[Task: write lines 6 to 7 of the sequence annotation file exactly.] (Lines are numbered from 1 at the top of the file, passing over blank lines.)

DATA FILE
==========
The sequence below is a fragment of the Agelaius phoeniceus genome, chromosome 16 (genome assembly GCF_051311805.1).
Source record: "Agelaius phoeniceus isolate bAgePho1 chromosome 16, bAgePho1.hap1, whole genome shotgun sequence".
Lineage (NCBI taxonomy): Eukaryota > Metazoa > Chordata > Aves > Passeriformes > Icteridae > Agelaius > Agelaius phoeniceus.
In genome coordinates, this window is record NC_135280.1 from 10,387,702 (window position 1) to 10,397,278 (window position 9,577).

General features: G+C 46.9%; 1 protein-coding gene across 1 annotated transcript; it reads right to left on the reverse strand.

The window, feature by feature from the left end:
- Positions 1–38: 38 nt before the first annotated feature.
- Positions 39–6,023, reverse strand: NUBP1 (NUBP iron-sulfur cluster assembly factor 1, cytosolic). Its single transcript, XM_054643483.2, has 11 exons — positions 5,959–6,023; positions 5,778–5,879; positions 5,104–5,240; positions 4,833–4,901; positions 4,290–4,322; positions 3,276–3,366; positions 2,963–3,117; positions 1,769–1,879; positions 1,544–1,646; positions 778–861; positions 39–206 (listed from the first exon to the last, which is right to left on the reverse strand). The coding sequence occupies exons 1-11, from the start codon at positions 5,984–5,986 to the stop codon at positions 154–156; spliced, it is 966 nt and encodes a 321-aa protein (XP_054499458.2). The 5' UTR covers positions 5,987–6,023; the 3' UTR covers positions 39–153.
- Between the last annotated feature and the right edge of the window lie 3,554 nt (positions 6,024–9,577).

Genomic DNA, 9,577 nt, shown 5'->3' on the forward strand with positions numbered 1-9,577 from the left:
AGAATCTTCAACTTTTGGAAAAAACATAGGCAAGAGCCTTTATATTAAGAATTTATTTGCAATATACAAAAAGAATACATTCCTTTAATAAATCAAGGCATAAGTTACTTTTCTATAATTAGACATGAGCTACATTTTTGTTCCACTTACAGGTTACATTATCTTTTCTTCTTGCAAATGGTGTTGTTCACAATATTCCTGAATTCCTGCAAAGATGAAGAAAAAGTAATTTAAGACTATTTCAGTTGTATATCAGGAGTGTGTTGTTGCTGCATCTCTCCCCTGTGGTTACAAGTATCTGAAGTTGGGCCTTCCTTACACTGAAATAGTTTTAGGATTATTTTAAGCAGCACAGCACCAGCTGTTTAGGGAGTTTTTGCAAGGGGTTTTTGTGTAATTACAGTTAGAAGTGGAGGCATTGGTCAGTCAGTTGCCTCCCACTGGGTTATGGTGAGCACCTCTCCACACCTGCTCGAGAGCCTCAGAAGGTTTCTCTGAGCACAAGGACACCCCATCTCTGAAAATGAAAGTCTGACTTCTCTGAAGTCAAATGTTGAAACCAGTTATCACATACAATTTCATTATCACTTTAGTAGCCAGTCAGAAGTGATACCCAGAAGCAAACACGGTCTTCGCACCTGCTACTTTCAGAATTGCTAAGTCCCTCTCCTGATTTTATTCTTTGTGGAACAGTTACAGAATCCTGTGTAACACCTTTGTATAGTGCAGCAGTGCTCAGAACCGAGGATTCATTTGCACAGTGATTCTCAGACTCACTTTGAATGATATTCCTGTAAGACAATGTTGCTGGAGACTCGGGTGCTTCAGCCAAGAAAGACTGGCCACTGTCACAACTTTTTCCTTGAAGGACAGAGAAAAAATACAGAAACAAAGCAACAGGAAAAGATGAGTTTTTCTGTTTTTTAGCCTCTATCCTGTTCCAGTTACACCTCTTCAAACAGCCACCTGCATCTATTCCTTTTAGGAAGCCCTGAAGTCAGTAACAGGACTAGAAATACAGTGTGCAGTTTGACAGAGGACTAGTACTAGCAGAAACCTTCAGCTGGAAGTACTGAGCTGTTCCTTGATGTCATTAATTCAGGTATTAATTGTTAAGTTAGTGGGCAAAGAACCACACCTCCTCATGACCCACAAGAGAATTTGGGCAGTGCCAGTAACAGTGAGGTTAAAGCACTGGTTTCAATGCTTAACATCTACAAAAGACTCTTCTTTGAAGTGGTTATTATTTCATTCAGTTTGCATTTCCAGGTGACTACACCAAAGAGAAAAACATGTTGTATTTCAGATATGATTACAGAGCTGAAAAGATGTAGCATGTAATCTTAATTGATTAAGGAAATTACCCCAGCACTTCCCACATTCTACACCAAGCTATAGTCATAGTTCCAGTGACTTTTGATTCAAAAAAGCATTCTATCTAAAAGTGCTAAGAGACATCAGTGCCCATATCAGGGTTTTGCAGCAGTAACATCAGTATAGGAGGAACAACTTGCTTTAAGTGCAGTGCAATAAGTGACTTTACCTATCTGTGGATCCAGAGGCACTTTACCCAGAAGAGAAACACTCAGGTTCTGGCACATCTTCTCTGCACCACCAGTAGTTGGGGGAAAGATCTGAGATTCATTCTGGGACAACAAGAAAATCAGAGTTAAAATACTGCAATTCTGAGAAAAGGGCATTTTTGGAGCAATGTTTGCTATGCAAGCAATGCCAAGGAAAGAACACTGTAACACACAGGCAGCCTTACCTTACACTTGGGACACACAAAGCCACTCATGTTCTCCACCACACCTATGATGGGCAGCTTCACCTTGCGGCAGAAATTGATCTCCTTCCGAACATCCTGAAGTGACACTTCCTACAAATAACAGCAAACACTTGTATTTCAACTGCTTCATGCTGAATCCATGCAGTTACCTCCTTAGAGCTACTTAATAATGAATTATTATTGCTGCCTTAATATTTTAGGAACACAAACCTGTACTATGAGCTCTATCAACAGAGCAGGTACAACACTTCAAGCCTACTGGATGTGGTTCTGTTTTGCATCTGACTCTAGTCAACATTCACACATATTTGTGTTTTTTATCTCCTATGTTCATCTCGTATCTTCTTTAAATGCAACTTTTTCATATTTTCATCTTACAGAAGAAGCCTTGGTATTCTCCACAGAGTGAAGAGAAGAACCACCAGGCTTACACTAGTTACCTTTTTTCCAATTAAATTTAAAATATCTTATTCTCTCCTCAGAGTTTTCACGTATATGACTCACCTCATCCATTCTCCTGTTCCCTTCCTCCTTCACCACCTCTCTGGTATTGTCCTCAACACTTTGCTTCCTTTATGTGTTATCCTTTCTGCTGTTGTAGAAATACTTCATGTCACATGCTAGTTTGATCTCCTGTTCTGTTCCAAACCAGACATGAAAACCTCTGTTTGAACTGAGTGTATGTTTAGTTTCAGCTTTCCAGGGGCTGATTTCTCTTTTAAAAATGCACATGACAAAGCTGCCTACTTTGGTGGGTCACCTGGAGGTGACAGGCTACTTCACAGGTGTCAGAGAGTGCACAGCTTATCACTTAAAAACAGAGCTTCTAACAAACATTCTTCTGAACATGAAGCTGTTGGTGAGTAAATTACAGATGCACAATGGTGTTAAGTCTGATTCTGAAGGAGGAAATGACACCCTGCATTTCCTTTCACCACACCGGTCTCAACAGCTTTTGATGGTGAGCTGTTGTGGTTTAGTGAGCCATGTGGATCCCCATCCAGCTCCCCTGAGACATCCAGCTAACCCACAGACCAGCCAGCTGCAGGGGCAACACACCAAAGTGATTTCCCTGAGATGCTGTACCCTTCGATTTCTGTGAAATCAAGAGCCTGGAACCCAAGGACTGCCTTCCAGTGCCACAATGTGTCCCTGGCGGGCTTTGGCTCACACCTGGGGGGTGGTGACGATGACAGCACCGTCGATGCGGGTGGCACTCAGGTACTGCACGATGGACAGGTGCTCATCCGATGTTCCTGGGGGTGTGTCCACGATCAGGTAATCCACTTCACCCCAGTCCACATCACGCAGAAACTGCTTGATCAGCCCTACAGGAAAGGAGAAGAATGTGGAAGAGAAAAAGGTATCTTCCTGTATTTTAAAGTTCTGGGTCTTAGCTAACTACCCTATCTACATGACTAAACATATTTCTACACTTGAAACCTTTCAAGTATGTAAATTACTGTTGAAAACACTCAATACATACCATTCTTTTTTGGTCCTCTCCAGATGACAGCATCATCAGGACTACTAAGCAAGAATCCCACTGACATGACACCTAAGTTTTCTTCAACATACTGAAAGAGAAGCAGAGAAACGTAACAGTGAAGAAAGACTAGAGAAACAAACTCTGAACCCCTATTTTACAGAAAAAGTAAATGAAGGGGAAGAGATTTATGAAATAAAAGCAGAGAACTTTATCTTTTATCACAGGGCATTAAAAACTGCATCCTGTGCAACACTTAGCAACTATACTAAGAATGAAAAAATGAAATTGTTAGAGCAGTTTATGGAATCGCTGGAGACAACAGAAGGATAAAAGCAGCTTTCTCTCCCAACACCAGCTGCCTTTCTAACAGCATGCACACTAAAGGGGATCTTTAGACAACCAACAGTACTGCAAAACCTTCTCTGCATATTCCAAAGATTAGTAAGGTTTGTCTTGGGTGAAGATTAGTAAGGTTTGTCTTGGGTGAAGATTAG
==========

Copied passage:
The window, feature by feature from the left end:
- Positions 1–38: 38 nt before the first annotated feature.